Like its canine protagonist, “Sgt. Stubby” succeeds by keeping a low profile.
It’s the kind of movie that could have felt ridiculously hokey if not for just the right light touch. Set in World War I, “Sgt. Stubby: An American Hero” tells the true story of a friendly street dog who was adopted by a Connecticut army regiment and wound up going overseas into combat.
Able to locate wounded soldiers, warn of incoming attacks (especially mustard gas) and at one point single-handedly nab a deadly German scout, the pint-sized private was promoted to sergeant and later became something of a national celebrity.
If you consider that this film is also animated, you can see the danger of being too cute, too corny, too sentimental -- not to mention the usual Hollywood pitfall of over-dramatizing a fairly simple story.
Fortunately, director Richard Lanni -- who also wrote the script with Mike Stokey -- takes a very restrained approach.
Here’s what they did right:
First of all, Stubby doesn’t talk, and he isn’t overhumanized. Lovable, yes -- but puppy-dog eyes and sappy facial expressions are nowhere to be found.
Second, the storyline hews pretty close to the facts.
As far as I can tell from online research, nearly everything involving Stubby in combat actually did happen. And this includes the making of a miniature uniform by grateful French civilians -- not to mention his own little doggie-shaped gas mask. Even the capture of the German scout is presented briefly and without much fanfare. (And yes, the real dog did learn how to salute!)
Some viewers might see such faithfulness as a liability, since it leaves the film with a fairly shapeless storyline and no action climax. But it does impart an air of gravity and credence to a tale that sounds a little tough to believe when you try describing it to your friends.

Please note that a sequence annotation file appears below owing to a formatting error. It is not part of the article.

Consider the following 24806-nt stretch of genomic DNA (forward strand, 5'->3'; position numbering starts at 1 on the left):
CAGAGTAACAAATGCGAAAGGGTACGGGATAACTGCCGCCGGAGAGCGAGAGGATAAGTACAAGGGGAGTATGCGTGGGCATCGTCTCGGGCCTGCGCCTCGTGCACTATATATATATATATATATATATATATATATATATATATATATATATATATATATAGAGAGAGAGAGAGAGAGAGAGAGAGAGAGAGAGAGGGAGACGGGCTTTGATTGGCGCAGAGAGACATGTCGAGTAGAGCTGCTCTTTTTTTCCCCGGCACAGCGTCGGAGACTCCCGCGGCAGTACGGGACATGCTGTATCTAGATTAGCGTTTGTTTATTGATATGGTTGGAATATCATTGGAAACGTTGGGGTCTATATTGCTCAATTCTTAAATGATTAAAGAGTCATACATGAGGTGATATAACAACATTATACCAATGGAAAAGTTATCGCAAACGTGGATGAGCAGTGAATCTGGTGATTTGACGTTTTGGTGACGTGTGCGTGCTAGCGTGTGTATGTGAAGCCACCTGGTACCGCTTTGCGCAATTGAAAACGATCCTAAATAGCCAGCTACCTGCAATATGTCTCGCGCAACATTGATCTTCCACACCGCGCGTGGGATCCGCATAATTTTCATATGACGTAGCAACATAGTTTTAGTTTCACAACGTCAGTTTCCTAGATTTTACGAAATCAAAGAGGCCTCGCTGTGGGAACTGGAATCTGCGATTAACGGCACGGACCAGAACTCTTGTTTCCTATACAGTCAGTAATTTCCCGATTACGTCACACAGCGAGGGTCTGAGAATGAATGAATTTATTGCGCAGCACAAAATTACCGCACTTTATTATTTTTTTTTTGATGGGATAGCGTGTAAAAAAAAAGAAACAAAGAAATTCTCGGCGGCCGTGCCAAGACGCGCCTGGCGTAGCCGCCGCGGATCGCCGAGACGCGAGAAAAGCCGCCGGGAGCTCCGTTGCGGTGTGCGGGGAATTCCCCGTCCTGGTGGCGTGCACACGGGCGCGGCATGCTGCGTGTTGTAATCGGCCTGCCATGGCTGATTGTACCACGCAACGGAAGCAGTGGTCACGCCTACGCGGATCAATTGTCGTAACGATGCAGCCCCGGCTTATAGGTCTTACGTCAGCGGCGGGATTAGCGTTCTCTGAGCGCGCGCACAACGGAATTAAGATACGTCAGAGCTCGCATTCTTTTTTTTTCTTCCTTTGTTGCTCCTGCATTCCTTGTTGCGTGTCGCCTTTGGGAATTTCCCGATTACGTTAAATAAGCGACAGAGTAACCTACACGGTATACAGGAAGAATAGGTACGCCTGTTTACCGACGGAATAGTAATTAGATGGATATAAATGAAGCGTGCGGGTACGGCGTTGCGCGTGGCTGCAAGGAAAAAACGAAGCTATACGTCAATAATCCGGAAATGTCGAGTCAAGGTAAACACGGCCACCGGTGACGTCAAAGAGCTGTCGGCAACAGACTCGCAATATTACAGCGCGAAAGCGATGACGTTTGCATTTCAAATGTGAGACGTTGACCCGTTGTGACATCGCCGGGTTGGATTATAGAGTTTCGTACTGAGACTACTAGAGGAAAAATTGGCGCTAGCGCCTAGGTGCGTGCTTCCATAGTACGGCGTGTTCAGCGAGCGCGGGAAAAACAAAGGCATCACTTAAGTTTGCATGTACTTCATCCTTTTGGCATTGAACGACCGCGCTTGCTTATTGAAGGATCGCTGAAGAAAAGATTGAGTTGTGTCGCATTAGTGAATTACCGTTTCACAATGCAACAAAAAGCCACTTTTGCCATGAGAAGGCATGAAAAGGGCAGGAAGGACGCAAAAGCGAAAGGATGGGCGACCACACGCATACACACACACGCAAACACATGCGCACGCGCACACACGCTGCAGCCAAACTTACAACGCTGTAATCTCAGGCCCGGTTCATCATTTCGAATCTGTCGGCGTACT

Third, the animation, though handsome, employs a simple palette of browns, grays and greens in keeping with the setting; it likewise avoids the hyper-detailed, “we-painted-one-hair-at-a-time” realism of much recent CGI, looking plain and unadorned in its faces, landscapes and architecture.
Along the same lines, the historical segues make effective use of a bold, blocky art-deco look that appeared on some war posters of that time.
Perhaps best of all, the film rigorously avoids the hip sarcasm, cool cultural allusions and ubiquitous bathroom humor that plague many animated films these days. In some way that’s tough to define, it takes its subject very seriously, yet without feeling unwieldy or self-important.
And while the cinematic Stubby is not overly cute, he’s much easier on the eyes than the real dog, who appears in several photos during the closing credits. That terrier has, shall we say, a face only a mother could love.
Happily, that is not the case with this film.
directed by Richard Lanni
Run time: 85 min.
* * * (out of four)
Rated PG for war action and some thematic elements